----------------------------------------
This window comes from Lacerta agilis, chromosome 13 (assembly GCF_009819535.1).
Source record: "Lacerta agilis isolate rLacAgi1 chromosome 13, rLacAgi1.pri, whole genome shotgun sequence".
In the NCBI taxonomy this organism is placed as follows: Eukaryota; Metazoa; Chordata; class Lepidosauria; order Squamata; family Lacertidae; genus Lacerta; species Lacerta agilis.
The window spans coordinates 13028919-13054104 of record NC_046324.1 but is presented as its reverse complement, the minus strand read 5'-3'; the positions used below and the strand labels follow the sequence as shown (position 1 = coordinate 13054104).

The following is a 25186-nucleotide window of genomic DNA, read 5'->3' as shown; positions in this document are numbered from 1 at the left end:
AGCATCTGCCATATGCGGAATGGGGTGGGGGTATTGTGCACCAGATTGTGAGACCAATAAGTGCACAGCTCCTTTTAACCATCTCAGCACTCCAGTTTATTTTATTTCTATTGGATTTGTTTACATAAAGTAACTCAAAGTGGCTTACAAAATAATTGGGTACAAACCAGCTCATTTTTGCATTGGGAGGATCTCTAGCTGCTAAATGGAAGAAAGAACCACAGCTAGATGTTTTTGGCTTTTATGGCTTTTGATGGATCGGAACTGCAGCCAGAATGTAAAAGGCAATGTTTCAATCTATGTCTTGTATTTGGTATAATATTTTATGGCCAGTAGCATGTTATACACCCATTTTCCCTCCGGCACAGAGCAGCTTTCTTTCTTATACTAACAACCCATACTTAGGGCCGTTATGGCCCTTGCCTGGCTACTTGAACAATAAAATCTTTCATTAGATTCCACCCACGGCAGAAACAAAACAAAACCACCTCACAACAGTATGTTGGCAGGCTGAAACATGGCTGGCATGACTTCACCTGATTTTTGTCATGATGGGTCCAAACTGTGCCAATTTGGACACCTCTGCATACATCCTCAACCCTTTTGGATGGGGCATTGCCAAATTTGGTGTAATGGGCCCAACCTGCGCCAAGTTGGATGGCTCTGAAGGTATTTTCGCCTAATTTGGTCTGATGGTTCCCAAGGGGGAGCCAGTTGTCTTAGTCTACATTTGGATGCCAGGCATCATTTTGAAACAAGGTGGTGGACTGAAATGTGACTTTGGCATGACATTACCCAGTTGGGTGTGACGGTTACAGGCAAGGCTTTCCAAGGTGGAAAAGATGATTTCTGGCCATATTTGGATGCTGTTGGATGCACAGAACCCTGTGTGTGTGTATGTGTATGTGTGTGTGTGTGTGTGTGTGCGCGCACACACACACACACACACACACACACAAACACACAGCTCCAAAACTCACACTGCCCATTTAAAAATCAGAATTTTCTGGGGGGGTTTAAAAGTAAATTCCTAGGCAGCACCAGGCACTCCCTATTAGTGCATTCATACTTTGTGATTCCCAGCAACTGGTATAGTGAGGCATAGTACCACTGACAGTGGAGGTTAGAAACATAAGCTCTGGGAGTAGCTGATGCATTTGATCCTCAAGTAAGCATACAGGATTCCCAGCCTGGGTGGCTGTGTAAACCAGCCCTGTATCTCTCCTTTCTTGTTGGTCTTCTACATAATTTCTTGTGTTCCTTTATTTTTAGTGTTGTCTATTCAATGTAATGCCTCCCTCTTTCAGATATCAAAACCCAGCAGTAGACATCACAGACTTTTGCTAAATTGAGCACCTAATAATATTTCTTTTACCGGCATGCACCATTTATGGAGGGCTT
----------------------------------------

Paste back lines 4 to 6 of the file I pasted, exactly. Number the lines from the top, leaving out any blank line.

The window spans coordinates 13028919-13054104 of record NC_046324.1 but is presented as its reverse complement, the minus strand read 5'-3'; the positions used below and the strand labels follow the sequence as shown (position 1 = coordinate 13054104).

The following is a 25186-nucleotide window of genomic DNA, read 5'->3' as shown; positions in this document are numbered from 1 at the left end:
AGCATCTGCCATATGCGGAATGGGGTGGGGGTATTGTGCACCAGATTGTGAGACCAATAAGTGCACAGCTCCTTTTAACCATCTCAGCACTCCAGTTTATTTTATTTCTATTGGATTTGTTTACATAAAGTAACTCAAAGTGGCTTACAAAATAATTGGGTACAAACCAGCTCATTTTTGCATTGGGAGGATCTCTAGCTGCTAAATGGAAGAAAGAACCACAGCTAGATGTTTTTGGCTTTTATGGCTTTTGATGGATCGGAACTGCAGCCAGAATGTAAAAGGCAATGTTTCAATCTATGTCTTGTATTTGGTATAATATTTTATGGCCAGTAGCATGTTATACACCCATTTTCCCTCCGGCACAGAGCAGCTTTCTTTCTTATACTAACAACCCATACTTAGGGCCGTTATGGCCCTTGCCTGGCTACTTGAACAATAAAATCTTTCATTAGATTCCACCCACGGCAGAAACAAAACAAAACCACCTCACAACAGTATGTTGGCAGGCTGAAACATGGCTGGCATGACTTCACCTGATTTTTGTCATGATGGGTCCAAACTGTGCCAATTTGGACACCTCTGCATACATCCTCAACCCTTTTGGATGGGGCATTGCCAAATTTGGTGTAATGGGCCCAACCTGCGCCAAGTTGGATGGCTCTGAAGGTATTTTCGCCTAATTTGGTCTGATGGTTCCCAAGGGGGAGCCAGTTGTCTTAGTCTACATTTGGATGCCAGGCATCATTTTGAAACAAGGTGGTGGACTGAAATGTGACTTTGGCATGACATTACCCAGTTGGGTGTGACGGTTACAGGCAAGGCTTTCCAAGGTGGAAAAGATGATTTCTGGCCATATTTGGATGCTGTTGGATGCACAGAACCCTGTGTGTGTGTATGTGTATGTGTGTGTGTGTGTGTGTGTGCGCGCACACACACACACACACACACACACACAAACACACAGCTCCAAAACTCACACTGCCCATTTAAAAATCAGAATTTTCTGGGGGGGTTTAAAAGTAAATTCCTAGGCAGCACCAGGCACTCCCTATTAGTGCATTCATACTTTGTGATTCCCAGCAACTGGTATAGTGAGGCATAGTACCACTGACAGTGGAGGTTAGAAACATAAGCTCTGGGAGTAGCTGATGCATTTGATCCTCAAGTAAGCATACAGGATTCCCAGCCTGGGTGGCTGTGTAAACCAGCCCTGTATCTCTCCTTTCTTGTTGGTCTTCTACATAATTTCTTGTGTTCCTTTATTTTTAGTGTTGTCTATTCAATGTAATGCCTCCCTCTTTCAGATATCAAAACCCAGCAGTAGACATCACAGACTTTTGCTAAATTGAGCACCTAATAATATTTCTTTTACCGGCATGCACCATTTATGGAGGGCTT